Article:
Whether or not this economical drunkenness was more poetry than fact will have to be left to the imagination—the brewery went in to disrepair and by Kangxi's time the Scent of the Quyuan Brewery and Lotuses on the Wind (Qūyuàn Fēnghé, 曲苑风荷) was long gone. Kangxi had a pavilion and stelae erected on the lake's northwest side to represent the scene. Lotuses still bloom in the park located on the spot today near the Mausoleum of Yue Fei, BYOB.


3. Autumn Moon Over the Peaceful Lake


Traditionally, viewing the autumn moon over West Lake was a sight without a designated spot. Locals and travelers took to boats—small ones and large pleasure boats alike—to admire the autumn moon. Kangxi, however, ordered a pavilion built to mark the spot for viewing the moon on Solitary Hill (Gu Shan) at the western end of the Bai Causeway (Bái Dī, 白堤). The neon lights lining the eaves of the two-story pavilion were probably not what Kangxi had in mind, but their reflection in the water is there to serenely hypnotize even when the Autumn Moon Over the Peaceful Lake (Pínghú Qiūyuè, 平湖秋月) is not.


4. Lingering Snow on Broken Bridge

In keeping with the seasonal theme, Lingering Snow on Broken Bridge (Duàn Qiáo Cánxuě, 断桥残雪) takes in the view from the arched Broken Bridge (Duàn Qiáo, 断桥), located at the eastern end of the Bai Causeway, the day after snow has fallen. To the northwest, the view takes in the snow-covered buildings and hill at Gu Shan while the rest of the lake stretches out in black contrast to the south, with the snowy white hills around it.

The Broken Bridge is also said to be the meeting place of two star-crossed lovers from the Ming-era story "Account of Three Pagodas at West Lake" (Xīhú Sān Tǎ Jì, 西湖三塔記) about the love between a young man and a young woman, who was actually a white snake, making this a popular spot for those in love.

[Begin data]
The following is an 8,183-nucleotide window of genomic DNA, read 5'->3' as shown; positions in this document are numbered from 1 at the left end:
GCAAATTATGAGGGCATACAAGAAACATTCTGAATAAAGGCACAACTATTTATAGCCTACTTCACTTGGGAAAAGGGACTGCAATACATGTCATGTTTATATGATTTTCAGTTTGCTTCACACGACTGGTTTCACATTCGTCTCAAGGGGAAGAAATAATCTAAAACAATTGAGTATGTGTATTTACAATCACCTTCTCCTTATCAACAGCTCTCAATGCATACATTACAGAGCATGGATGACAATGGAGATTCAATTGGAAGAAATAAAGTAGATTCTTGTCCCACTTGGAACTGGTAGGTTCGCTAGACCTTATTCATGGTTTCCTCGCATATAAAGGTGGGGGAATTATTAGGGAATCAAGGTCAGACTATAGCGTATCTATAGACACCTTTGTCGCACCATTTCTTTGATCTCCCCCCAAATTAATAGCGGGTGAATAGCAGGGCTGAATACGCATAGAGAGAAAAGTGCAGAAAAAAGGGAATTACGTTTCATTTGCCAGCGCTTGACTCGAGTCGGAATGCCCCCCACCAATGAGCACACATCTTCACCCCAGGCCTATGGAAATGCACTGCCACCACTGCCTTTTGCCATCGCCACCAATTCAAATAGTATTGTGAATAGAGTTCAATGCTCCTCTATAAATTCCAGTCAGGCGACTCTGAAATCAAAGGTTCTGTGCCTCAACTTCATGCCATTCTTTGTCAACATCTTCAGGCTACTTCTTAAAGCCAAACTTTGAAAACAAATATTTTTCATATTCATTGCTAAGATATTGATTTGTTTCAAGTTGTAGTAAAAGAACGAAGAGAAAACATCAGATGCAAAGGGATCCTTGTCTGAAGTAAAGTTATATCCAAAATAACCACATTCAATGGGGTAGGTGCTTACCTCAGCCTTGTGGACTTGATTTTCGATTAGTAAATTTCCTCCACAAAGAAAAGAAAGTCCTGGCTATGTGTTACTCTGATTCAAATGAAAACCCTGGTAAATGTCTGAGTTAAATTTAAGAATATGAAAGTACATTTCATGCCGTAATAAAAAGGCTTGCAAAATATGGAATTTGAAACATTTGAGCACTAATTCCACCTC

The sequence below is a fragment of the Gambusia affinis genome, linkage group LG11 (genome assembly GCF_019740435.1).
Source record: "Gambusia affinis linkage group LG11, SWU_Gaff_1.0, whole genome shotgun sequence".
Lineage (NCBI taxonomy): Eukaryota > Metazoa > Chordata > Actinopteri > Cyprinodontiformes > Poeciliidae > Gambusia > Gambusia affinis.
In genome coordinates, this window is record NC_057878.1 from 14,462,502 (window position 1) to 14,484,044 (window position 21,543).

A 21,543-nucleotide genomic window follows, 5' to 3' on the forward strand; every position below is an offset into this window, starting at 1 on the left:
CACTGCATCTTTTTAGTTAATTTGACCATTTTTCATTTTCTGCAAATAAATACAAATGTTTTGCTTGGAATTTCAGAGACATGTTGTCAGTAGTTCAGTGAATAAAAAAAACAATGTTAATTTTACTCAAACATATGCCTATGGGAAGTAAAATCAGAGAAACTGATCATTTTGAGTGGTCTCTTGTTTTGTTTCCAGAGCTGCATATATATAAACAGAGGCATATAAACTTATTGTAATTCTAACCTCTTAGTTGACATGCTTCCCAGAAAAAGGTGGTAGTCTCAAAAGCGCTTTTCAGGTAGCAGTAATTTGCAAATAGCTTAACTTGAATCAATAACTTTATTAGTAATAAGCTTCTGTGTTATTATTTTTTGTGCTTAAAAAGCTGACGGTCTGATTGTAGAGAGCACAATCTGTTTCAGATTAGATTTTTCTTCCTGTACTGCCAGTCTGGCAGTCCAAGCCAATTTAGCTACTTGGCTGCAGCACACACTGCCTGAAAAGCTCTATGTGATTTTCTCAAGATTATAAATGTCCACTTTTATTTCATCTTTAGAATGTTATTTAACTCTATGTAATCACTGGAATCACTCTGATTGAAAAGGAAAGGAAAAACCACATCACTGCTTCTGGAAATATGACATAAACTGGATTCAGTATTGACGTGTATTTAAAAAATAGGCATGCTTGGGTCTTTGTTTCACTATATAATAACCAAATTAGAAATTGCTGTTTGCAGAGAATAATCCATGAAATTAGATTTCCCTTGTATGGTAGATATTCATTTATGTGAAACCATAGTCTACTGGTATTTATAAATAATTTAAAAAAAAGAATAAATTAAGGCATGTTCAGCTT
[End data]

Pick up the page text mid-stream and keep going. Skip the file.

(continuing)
5. Listening to Orioles Among the Billowing Willows


The rather poetically named Listening to Orioles Among the Billowing Willows (Liǔlàng Wén Yīng, 柳浪闻莺), also translated as Orioles Singing in the Willows, was once the Southern Song Imperial Gardens. It's a park perfect for strolling along the cobblestone walkways watching as orioles weave through willow-shaded gardens. The park can be found on the lake's east bank beside Nanshan Road (Nánshān Lù, 南山路) north of Hefang Street (Héfāng Jiē, 南山路河坊街).    


6. Watching the Fish at the Flower Harbor

Once part of the private garden of a Southern Song government official, Flower Harbor on the lake's southwestern side blooms throughout the spring and summer. Today, Watching the Fish at Flower Harbor (Huā Gǎng Guànyú, 花港观鱼) happens at the garden's Red Carp Pond where fish crowding to the surface to snap up food is reflected on busy days by tourists crowding the waters edge hoping to snap a picture. The spot was a particular favorite of Emperor Qianlong, who wrote a poem about it.